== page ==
• Time permitting, close and lock external facing doors and windows and close curtains, blinds, or shades.

    • Consider that a shelter-in-place event can last minutes to hours. Be cognizant of seating areas and of access to restrooms.


    3. RECOVER:

    • Remain in sheltered area until given the all clear by the City of Chicago Emergency Sirens. The siren will give a long blast for approximately 30 seconds.

    • Radio and TV stations, NOAA Public Alert Radios, and cAlerts will also be used to signal that an all clear has been given.


    Shelter-in-Place for Persons with Disabilities

    Individuals with mobility impairments have the option of sheltering within designated rescue locations such as an Area of Rescue Assistance or Priority Rescue Area.

  • Lockdown is physically creating a barrier in a room or particular space within a facility to prevent access. Lockdown assumes the threat has already entered the building you are in, and the building is no longer safe. During lockdown, you are trying to create a safe space within the facility so that the threat has difficulty reaching you. Lockdown is one of the options available to you during a violent intruder or active threat type scenario. During certain lockdown scenarios, some buildings may be inaccessible to everyone except first responders to prevent the threat from entering. Please be aware of this and leave the area, if possible.

    1. PREPARE:

    • Think about suitable lockdown rooms in a facility prior to an incident. Knowing what characteristics make a room more conducive to lockdown will enhance your safety.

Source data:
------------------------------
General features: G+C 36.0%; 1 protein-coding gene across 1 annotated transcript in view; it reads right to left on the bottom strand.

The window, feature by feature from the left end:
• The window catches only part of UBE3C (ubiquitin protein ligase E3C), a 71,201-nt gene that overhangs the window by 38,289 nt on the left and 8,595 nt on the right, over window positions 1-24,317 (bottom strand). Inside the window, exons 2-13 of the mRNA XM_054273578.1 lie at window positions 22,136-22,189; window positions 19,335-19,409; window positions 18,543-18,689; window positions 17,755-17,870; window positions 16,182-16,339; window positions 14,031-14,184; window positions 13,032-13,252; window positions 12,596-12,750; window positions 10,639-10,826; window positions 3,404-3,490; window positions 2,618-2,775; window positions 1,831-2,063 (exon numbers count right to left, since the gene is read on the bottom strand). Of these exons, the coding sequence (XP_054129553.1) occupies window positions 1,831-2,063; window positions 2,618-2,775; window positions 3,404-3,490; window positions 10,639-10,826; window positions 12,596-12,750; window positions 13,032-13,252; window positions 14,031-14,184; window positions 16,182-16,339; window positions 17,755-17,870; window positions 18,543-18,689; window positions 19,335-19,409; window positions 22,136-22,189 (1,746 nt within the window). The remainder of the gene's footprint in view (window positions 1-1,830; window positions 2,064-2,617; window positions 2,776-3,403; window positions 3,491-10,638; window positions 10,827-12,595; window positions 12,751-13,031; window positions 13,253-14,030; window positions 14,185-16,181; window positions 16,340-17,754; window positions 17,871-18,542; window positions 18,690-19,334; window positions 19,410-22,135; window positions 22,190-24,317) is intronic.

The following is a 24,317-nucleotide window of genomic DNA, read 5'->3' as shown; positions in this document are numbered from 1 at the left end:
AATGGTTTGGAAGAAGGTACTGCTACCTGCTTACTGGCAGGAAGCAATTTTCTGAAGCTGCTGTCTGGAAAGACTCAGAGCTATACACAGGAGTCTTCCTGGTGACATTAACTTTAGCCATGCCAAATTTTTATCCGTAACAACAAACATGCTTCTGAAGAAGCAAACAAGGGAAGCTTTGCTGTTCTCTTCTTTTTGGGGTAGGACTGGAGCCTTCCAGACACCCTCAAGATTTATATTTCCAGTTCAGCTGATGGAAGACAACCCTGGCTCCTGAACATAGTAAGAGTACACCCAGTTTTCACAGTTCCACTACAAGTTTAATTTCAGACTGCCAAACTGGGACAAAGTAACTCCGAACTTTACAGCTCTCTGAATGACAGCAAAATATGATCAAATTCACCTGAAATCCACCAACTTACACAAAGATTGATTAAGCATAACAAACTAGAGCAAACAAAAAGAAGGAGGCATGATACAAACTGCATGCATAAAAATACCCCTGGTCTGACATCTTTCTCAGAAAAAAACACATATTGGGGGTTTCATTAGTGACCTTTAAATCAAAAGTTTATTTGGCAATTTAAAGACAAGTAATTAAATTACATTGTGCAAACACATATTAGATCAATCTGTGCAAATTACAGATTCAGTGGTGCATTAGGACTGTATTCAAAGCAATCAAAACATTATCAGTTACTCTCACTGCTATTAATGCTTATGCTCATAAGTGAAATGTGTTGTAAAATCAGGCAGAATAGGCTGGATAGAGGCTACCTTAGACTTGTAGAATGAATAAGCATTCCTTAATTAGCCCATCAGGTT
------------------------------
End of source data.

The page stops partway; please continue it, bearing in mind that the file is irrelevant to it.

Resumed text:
2. ACT:

    • Choose a room with a sturdy door and a strong lock

    • If possible, avoid locking down in rooms with glass windows or panes as they are easily penetrable

    • Be cognizant of which way the door opens

    • In addition to locking, fortify entrance ways with heavy items such as furniture

    • If possible, avoid limiting escape routes

    • Stay low and hide behind large items that may provide full or partial cover

    • Avoid detection:

    • Be out of the view of the hazard (stay away from glass windows or doors)

    • Turn cell phones on silent (not vibrate, a vibrating phone is still audible)

    • Turn off room lights

    • Turn off other items that may cause noise such as TVs, radios, or web browsers


    3. RECOVER:

    • Return to your normal operations when instructed to do so

  • The goal of social distancing is to limit exposure to infectious bacteria and viruses during a communicable disease outbreak. The following strategies may be useful in conducting social distancing:

    1. PREPARE:

    • Develop a family emergency plan that includes how family members would be cared for if they got sick.

    • Maintain a reserve of vital supplies such as food and water and prescription medications.

    • Practice proper public health hygiene and hand washing techniques prior to the onset of an event.


    2. ACT:

    • Adhere to public health hygienic recommendations by washing your hands after touching commonly used items or coming into contact with someone who is sick.

    • Proper hand washing involves scrubbing hands for at least 20 seconds with soap and water.

    • Avoid touching your face, nose, and mouth and avoid rubbing your eyes.

    • Practice proper coughing or sneezing etiquette.

    • Properly dispose of anything that comes in contact with your mouth such as tissues or plastic eating utensils.

    • Avoid coming in contact with individuals displaying symptoms of illness.

    • If working in close proximity to other individuals, attempt to keep a distance of approximately three feet from the nearest person while working.

    • Avoid congregating in large public venues such as theaters or sporting events.


    3. RECOVER:

    • Return to school or work only when instructed by medical professionals.

    • Take other actions as instructed.

*Note: These emergency procedures are for the University’s main campus. Procedures may differ at the University of Chicago Medical Center, the Gleacher Center, and global campuses and centers.